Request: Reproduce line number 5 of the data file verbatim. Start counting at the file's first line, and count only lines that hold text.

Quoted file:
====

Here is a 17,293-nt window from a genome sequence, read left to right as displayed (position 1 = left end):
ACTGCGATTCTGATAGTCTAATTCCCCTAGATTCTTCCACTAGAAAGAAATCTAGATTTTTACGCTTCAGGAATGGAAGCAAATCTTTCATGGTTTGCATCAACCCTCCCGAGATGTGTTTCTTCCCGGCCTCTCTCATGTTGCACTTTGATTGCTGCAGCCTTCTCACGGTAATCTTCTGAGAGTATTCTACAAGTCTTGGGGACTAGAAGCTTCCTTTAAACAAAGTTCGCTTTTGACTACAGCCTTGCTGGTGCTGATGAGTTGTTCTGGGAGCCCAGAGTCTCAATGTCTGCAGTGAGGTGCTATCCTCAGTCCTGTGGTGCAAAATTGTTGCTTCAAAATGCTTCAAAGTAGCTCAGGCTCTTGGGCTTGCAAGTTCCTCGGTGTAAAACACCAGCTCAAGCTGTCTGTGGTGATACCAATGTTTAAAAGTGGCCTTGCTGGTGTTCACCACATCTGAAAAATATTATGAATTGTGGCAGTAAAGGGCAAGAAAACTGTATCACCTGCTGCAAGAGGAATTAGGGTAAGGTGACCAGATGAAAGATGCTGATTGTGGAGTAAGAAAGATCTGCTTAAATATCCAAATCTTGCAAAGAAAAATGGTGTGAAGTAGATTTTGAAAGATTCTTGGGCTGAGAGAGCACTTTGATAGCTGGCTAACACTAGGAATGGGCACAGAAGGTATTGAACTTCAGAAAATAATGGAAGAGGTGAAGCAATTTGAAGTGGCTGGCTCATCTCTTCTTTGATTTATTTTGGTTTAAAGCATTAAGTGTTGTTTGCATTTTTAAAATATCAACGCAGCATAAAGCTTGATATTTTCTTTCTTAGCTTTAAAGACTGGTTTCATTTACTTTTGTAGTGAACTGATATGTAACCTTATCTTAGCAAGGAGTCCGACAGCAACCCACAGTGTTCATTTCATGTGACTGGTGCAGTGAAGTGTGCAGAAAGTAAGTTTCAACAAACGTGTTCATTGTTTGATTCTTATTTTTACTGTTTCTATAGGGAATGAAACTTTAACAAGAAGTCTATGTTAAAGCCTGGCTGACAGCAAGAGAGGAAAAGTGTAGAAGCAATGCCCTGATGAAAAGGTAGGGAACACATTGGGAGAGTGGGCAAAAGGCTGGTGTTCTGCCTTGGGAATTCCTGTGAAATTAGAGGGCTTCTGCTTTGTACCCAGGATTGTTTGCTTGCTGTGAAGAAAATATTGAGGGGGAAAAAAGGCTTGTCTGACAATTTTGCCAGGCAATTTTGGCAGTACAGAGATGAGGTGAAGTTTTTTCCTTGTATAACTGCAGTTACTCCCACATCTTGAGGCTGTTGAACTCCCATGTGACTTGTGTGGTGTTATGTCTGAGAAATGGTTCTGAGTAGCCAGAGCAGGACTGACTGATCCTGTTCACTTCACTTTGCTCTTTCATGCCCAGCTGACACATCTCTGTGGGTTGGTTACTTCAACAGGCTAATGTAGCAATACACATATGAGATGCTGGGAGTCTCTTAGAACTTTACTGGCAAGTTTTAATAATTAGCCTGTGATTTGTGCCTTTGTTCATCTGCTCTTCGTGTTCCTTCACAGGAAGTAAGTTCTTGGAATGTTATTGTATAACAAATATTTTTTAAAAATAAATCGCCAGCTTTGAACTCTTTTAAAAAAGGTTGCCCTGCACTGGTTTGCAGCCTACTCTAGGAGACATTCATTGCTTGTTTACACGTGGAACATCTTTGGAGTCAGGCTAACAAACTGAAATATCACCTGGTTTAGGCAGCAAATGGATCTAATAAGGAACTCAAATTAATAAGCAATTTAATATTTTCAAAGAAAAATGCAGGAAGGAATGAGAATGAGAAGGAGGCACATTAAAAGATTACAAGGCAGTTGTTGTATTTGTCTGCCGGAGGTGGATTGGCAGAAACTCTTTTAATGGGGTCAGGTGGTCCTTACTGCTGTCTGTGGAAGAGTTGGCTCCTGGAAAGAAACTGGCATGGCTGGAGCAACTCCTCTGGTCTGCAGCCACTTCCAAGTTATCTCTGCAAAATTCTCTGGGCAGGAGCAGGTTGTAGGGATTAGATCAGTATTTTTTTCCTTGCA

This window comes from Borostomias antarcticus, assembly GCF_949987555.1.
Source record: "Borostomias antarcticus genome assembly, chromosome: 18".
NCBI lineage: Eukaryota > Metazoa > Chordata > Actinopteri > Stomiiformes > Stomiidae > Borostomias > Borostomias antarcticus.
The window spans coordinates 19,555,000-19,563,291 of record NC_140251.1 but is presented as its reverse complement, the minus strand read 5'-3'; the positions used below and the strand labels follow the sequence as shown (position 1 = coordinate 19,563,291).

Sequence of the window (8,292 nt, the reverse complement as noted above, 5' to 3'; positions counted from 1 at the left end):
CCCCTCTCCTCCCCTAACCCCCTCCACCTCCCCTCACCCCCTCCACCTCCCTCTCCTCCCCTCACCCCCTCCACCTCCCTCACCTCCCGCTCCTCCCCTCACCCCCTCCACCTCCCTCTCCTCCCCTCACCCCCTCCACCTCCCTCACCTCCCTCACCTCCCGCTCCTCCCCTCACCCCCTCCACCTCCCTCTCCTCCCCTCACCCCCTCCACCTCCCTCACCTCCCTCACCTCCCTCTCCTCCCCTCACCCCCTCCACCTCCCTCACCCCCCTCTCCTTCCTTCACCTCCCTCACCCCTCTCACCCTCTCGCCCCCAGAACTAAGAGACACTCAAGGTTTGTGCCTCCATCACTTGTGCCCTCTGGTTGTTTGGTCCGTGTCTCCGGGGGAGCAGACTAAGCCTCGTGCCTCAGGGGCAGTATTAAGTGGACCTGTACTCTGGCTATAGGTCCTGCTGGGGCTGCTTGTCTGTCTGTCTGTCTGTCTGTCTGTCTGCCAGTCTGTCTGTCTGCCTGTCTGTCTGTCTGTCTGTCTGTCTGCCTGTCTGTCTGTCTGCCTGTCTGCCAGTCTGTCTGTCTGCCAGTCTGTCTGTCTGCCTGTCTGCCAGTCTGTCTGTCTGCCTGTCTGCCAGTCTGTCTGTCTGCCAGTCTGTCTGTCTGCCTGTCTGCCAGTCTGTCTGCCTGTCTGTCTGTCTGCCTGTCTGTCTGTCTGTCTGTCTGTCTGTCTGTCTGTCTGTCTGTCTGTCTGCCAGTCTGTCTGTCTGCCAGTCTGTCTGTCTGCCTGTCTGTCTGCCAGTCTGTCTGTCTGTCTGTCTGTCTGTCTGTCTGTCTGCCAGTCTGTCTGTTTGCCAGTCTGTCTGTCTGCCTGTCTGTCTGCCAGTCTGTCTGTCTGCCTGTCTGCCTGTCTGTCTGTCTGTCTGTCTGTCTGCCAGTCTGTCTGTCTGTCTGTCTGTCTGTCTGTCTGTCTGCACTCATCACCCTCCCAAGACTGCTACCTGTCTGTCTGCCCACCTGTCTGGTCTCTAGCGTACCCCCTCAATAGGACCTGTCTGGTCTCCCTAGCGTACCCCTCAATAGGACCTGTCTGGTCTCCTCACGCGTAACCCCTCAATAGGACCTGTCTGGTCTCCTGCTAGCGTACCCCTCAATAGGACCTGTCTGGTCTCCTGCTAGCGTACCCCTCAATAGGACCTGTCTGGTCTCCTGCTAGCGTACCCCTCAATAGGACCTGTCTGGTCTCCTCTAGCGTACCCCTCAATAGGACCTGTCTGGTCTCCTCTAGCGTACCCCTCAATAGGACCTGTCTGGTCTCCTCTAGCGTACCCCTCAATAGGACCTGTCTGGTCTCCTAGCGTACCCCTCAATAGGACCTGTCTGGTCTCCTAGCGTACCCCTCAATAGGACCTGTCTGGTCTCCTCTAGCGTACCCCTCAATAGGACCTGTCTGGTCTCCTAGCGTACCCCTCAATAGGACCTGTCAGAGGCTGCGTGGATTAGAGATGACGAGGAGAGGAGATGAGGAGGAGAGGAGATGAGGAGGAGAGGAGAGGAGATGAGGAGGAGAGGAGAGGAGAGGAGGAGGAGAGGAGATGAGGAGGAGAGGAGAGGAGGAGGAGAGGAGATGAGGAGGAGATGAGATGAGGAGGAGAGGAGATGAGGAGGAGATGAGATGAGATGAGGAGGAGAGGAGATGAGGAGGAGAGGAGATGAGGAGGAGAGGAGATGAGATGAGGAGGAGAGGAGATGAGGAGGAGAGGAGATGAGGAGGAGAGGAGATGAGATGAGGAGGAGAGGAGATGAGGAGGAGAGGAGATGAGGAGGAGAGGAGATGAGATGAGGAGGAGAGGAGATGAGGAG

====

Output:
NCBI lineage: Eukaryota > Metazoa > Chordata > Actinopteri > Stomiiformes > Stomiidae > Borostomias > Borostomias antarcticus.